Police responded to a report of vandalism at Mount Carmel Cemetery in West Philadelphia last week after a total of 460 headstones were toppled and defaced, according to reports by NBC 10.
The next day, the Jewish Federation of Greater Philadelphia issued a request for financial assistance and volunteer help. Members of Hillel at Temple University responded, reaching out to members of the student body.
“We got in touch and asked for a time slot [to volunteer],” said Max Buchdahl, the president of Hillel at Temple.
Buchdahl said the group was able to bring 15 students to volunteer to help maintain the cemetery.
“We weren’t able to actually clean the stones,” he said. “That’s the work of trained stone masons, so a lot of what we did was cleaning up some of the trash around the cemetery.”
In the week before, several other Jewish cemeteries were vandalized around the country. Mount Carmel Cemetery is the first in the Philadelphia area to be vandalized.
And the day after the incident at Mount Carmel, several Jewish community centers were called with bomb threats, the New York Times reported. The incidents drew a response from several local politicians and the Anti-Defamation League.
Among the 15 students who volunteered was Student Body President Aron Cowen.
“We felt it was important to show solidarity,” he said. “That kind of hate just isn’t tolerated.”
Students who weren’t previously involved in Hillel at Temple also expressed interest in volunteering in the cleanup efforts, he added. Volunteers were split into groups of two or three and were tasked with mapping the fallen headstones, as well as helping with general maintenance of the grounds, Buchdahl said.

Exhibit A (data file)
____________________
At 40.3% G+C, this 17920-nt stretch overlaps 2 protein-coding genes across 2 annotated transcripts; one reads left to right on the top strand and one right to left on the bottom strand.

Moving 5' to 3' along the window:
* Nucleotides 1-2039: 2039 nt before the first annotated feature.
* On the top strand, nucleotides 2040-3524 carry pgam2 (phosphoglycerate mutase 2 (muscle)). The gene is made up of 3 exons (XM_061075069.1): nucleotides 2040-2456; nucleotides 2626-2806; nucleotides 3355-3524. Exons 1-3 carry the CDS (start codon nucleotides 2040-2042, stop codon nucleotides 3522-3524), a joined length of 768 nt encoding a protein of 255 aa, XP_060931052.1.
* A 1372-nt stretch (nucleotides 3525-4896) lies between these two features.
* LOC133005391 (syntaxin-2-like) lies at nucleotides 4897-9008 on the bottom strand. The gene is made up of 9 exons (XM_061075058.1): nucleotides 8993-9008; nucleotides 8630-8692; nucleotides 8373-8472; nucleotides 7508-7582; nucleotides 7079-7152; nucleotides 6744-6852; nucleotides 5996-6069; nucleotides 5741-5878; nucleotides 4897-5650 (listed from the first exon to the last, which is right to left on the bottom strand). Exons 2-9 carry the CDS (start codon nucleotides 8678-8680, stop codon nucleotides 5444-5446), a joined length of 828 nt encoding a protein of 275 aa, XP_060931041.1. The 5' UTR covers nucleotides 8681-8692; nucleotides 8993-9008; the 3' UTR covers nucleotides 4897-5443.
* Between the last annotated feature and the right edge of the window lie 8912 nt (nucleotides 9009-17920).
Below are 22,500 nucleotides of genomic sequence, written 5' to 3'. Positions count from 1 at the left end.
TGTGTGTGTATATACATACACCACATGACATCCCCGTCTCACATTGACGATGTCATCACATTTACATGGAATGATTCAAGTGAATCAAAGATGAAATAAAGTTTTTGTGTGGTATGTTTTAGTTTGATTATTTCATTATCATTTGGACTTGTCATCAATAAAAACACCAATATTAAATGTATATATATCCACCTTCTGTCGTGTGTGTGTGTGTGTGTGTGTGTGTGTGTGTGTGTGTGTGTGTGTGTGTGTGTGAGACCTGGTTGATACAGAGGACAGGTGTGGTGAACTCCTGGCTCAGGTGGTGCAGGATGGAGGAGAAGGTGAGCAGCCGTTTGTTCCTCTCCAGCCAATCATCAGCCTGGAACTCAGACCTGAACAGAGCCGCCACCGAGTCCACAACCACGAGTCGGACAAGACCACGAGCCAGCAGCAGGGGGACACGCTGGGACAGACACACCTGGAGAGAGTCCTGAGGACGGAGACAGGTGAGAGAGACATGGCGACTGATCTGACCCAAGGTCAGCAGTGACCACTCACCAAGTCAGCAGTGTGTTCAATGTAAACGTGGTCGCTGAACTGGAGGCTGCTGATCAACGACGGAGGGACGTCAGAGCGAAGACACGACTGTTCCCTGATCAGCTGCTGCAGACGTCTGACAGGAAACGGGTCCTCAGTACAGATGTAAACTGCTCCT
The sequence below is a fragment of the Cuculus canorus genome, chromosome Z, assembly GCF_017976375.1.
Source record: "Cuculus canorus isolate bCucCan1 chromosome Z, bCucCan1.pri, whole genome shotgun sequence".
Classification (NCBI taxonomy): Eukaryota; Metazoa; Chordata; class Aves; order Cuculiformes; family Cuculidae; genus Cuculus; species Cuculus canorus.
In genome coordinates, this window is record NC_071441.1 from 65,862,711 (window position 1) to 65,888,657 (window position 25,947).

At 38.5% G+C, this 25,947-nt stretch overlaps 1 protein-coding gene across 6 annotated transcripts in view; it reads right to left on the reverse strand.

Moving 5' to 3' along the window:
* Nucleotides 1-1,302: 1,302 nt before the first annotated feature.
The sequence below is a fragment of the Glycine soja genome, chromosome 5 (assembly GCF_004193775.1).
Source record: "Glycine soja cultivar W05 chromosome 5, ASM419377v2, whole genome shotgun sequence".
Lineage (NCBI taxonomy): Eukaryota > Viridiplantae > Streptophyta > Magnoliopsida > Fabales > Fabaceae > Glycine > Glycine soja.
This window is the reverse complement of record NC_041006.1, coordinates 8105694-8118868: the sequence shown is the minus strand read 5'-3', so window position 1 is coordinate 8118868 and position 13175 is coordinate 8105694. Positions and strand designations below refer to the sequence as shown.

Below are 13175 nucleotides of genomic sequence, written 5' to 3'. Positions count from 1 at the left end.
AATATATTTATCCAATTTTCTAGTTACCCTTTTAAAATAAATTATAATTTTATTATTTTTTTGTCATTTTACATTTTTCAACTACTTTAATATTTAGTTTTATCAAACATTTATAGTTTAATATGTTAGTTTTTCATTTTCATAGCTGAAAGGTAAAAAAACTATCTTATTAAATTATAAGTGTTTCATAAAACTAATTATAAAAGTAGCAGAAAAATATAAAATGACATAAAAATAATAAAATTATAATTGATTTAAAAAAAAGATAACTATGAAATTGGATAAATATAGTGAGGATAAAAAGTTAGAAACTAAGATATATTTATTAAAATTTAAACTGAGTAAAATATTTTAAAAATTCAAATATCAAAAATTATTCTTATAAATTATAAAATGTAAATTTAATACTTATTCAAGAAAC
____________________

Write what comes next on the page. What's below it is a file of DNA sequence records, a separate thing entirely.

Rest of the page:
Masons will begin repairs on the headstones over the next few months, he added.
Prior to the cleanup efforts, Hillel at Temple held a meeting where students were encouraged to come and share their feelings about the vandalism.
“A lot of people, I think, were shocked by the sheer effort that went into doing this,” Buchdahl said. “This wasn’t just some people who went in the middle of the night and kicked stones.”
“This was some serious effort with serious equipment,” he added. “They could’ve been sitting on their couch watching TV, but they put hours of effort and manpower into this destruction. A lot of people commented on that because when you’re there you get a sense of the kind of effort that had to be put in to do what they did.”
The restoration efforts were put on hold on March 2 as the Jewish Federation of Greater Philadelphia organized a Stand Against Hate rally on Independence Mall. Politicians including Gov. Tom Wolf and Jewish leaders attended, as did Buchdahl and some members of Hillel at Temple.
“It’s important for us to hold onto this feeling and remember how terrible we feel,” Buchdahl said. “More likely than not, other communities will be feeling what we’ll be feeling in the coming months and years and we have to remember how we feel now to help better serve those communities in the future.”
There is a $69,000 reward leading to the arrest and conviction of the person or people behind the vandalism of Mount Carmel cemetery.
Amanda Lien can be reached at firstname.lastname@example.org or on Twitter @amandajlien.